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The Story of Horseshoe Lake at Woodhaven

By Leonard Oliver Nasman, copyright 1998

Horseshoe Lake

Horseshoe Lake (at our country retreat called Woodhaven) is a long narrow curving lake with a surface area of about four acres. One side of the lake is dominated by a nearly 100 foot high sandstone cliff, while the other side consists of a steep dirt hill covered with a large variety of trees. On one of the inside curves of the lake is a large beaver lodge. Several small intermittent streams feed the lake with a combination of spring water and rain water and maintain a fairly constant lake elevation. In the 1990’s, Horseshoe Lake might appear to the casual observer to be naturally formed. However, it is actually the result of coal mining activity of the 1940’s and 1950’s.

The Creation of Horseshoe Lake

In the 1940’s coal was a major source of energy. It was used to heat private houses and public buildings. It fueled the steam locomotives that pulled trains that were the major method of transportation. Coal was also used to generate electric power. In those days, Ohio was a major source of coal, and some of it came from right here at Woodhaven. Although there were a few areas of Ohio where coal was obtained from underground mines, most Ohio coal came from strip mines.


Strip mines are created by first removing the overburden to get at the coal seam. The overburden is the soil and rock that is on top of the coal. In the Woodhaven area the overburden is about 100 feet deep. Part of the overburden is top soil, then comes a layer of sandstone, then shale (thin layers of soft rock), then the coal seam. The coal seam in this area is about 18 inches thick. This is much too thin for underground mining. After the overburden is removed, the coal is scraped up and hauled away. The overburden is removed with giant shovels like the one shown here.

The man standing in the lower right corner of the first picture provides an idea of how big these shovels were. If you look really hard you can see the shovel operator. He is the light spot in the orange section on the left side of the shovel house. The first of these types of machines were powered by steam engines and many still refer to them as steam shovels. Most folks do not realize that big steam shovels were around quite a while before automobiles became common.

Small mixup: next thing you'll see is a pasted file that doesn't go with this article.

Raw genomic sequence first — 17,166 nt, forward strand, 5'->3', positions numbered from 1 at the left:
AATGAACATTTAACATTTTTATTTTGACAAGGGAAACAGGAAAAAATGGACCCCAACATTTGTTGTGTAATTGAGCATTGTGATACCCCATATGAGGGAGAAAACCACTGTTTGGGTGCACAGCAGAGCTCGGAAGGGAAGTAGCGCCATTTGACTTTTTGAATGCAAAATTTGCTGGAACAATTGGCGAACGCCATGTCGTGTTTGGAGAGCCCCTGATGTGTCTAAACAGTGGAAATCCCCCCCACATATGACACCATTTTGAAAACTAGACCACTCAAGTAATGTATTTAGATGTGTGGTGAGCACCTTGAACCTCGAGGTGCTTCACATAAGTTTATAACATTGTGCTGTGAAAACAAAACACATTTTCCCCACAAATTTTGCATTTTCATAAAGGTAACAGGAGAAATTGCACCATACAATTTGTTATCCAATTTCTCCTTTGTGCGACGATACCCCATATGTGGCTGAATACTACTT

Actually, a little to the east of here, near Zanesville, Big Muskie was used. As high as a 22 story building, and in its day it was the biggest earth moving machine ever built. The total weight of bucket was around 469,000 lbs. (230 tons) and the machine weighed in at 27,000,000 lbs (13,500 tons). Big Muskie was operated at Central Ohio Coal Company's Muskingum mine near Zanesville, Ohio.

It operated until January 1991 and was parked until it was finally sold for scrap. The shovel from Big Muskie was preserved in a small park located near a wildlife preserve called The Wilds.  It could scoop 220 cubic yards of earth at a time. That is a pile of dirt about half of the volume of the two story part of the Woodhaven house. But, I digress.

In the Woodhaven area, the strip mining technique was to excavate an area by following the hills slightly below the 1,000 foot elevation contour line. This is roughly the elevation of the coal seam in the area.

After moving a wide area of dirt to expose a layer of coal, the sandstone rock in the overburden was blasted and the shovel was used to move another section of the hill to the area just excavated. Then, an auger (a big screw) was sometimes used to dig out some more coal without having to move more overburden.